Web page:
'Watchmen' Writer Alan Moore Argues 'Birth Of A Nation' Is The First American Superhero Film

If there was a Mount Rushmore of comic book creators, Alan Moore would be right up there next to the greats like Stan Lee, Jack Kirby, Will Eisner, and others. In addition to writing what many believe to be the greatest superhero story put to paper, with “Watchmen,” Moore has also contributed incredible stories to some of the great icons of the genre, including Batman and Superman. But to hear his comments about superheroes in a recent interview, you can’t help but be shocked at Moore’s complete disdain for the characters and their effect on modern pop culture.

The interview in question is from a 2017 issue of Folha de São Paulo, a Brazilian outlet, but has recently been released online. And over the course of the interview, Moore is asked a variety of questions about his career and work, but really gets candid when talking about superheroes.

READ MORE: ‘Watchmen’: Damon Lindelof’s Confounding & Brilliant Riff On Alan Moore’s Ideas Of Superheroes, Conspiracy Theories & Questionable Morality [Review]

“I think the impact of superheroes on popular culture is both tremendously embarrassing and not a little worrying,” said Moore. “While these characters were originally perfectly suited to stimulating the imaginations of their twelve or thirteen-year-old audience, today’s franchised übermenschen, aimed at a supposedly adult audience, seem to be serving some kind of different function, and fulfilling different needs.”

He continued, “Primarily, mass-market superhero movies seem to be abetting an audience who do not wish to relinquish their grip on (a) their relatively reassuring childhoods, or (b) the relatively reassuring 20th century. The continuing popularity of these movies to me suggests some kind of deliberate, self-imposed state of emotional arrest, combined with a numbing condition of cultural stasis that can be witnessed in comics, movies, popular music and, indeed, right across the cultural spectrum.”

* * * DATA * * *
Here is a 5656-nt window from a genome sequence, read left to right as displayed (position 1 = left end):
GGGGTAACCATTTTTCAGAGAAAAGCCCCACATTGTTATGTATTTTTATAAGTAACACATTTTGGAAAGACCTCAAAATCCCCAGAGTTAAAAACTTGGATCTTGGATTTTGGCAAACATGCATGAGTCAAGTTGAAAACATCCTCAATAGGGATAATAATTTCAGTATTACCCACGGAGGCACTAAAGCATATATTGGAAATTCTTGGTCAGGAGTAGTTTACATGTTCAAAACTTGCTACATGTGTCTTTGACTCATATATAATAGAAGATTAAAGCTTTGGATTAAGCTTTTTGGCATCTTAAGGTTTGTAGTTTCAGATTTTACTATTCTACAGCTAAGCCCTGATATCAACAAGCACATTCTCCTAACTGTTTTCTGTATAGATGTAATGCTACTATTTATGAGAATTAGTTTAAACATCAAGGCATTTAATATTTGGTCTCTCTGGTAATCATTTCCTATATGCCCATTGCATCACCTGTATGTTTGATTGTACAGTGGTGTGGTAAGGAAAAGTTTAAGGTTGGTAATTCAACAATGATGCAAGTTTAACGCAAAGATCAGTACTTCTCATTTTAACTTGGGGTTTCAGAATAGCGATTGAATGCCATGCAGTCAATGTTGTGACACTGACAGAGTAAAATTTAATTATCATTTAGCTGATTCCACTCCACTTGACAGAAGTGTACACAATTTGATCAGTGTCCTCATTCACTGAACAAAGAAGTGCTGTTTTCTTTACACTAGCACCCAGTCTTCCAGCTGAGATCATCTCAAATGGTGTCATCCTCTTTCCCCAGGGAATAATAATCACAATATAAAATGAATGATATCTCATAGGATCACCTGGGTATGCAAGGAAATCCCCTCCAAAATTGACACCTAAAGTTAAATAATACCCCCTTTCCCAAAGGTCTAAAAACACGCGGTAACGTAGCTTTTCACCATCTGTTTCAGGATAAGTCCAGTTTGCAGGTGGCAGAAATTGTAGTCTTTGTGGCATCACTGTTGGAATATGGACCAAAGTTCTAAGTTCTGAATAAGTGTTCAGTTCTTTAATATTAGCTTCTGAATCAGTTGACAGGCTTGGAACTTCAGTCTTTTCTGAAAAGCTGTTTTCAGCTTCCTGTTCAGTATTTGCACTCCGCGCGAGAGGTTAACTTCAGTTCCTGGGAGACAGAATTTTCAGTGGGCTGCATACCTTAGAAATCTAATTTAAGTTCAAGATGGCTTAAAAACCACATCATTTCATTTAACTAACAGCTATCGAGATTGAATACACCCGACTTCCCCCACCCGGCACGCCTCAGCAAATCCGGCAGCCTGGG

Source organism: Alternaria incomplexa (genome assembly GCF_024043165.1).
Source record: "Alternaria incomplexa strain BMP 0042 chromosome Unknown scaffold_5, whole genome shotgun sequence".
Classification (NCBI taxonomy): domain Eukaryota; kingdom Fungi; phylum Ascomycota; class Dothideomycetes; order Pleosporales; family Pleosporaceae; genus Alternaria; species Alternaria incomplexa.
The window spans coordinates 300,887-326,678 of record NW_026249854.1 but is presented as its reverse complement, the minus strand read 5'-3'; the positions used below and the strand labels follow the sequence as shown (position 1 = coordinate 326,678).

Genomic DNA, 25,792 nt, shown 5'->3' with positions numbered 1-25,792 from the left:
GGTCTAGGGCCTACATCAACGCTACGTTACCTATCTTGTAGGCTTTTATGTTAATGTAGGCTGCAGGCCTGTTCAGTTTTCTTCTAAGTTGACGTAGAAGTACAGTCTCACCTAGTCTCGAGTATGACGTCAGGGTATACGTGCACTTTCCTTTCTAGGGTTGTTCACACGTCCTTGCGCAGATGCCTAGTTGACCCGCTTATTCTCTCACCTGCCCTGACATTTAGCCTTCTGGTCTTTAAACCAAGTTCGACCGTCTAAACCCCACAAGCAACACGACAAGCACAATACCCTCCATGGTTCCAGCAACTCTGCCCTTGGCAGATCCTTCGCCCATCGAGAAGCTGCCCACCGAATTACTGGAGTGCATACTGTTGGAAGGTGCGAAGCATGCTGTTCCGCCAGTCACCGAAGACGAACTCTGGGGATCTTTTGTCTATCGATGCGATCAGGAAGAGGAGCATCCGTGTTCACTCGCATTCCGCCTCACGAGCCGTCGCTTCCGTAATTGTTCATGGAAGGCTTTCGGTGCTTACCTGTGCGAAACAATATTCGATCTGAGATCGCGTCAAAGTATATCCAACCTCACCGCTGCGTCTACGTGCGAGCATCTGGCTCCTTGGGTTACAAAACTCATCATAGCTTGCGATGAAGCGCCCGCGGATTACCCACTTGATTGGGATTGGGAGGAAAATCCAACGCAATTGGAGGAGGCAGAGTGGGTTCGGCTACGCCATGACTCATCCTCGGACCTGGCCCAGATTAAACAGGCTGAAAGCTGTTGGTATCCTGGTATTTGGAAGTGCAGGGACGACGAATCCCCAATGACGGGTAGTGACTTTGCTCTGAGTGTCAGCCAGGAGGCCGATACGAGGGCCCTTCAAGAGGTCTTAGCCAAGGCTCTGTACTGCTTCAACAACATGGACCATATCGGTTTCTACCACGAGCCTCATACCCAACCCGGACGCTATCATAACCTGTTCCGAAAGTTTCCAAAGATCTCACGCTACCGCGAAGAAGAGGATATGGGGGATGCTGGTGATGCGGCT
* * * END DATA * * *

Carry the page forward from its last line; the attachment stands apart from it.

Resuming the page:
For those that have followed the career of Moore, his comments about superheroes and modern culture are pretty consistent over the years. However, it appears that his vitriol for the films based on these heroes has been growing recently.

In fact, the “Watchmen” writer goes a step further with his disgust with superheroes, by claiming that, even with the growing diversity in the genre, the whole idea of people dressing up in masks and capes to stand up for what’s right is part of the “white supremacist dreams of the master race.”


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“I would also remark that save for a smattering of non-white characters (and non-white creators) these books and these iconic characters are still very much white supremacist dreams of the master race,” Moore said. “In fact, I think that a good argument can be made for D.W. Griffith’sBirth of a Nation’ as the first American superhero movie, and the point of origin for all those capes and masks.”

Martin Scorsese says superhero films are “theme park rides” and people freak out. Yet, here we have Alan Moore comparing them to “Birth of a Nation.” Fans are likely not going to be happy with this comparison, even if it does come from the mind of one of the greatest comic book creators to ever grace the planet.

Interestingly enough, you can see a bit of this racism and its effect on superheroes in Damon Lindelof’s current “Watchmen” series on HBO.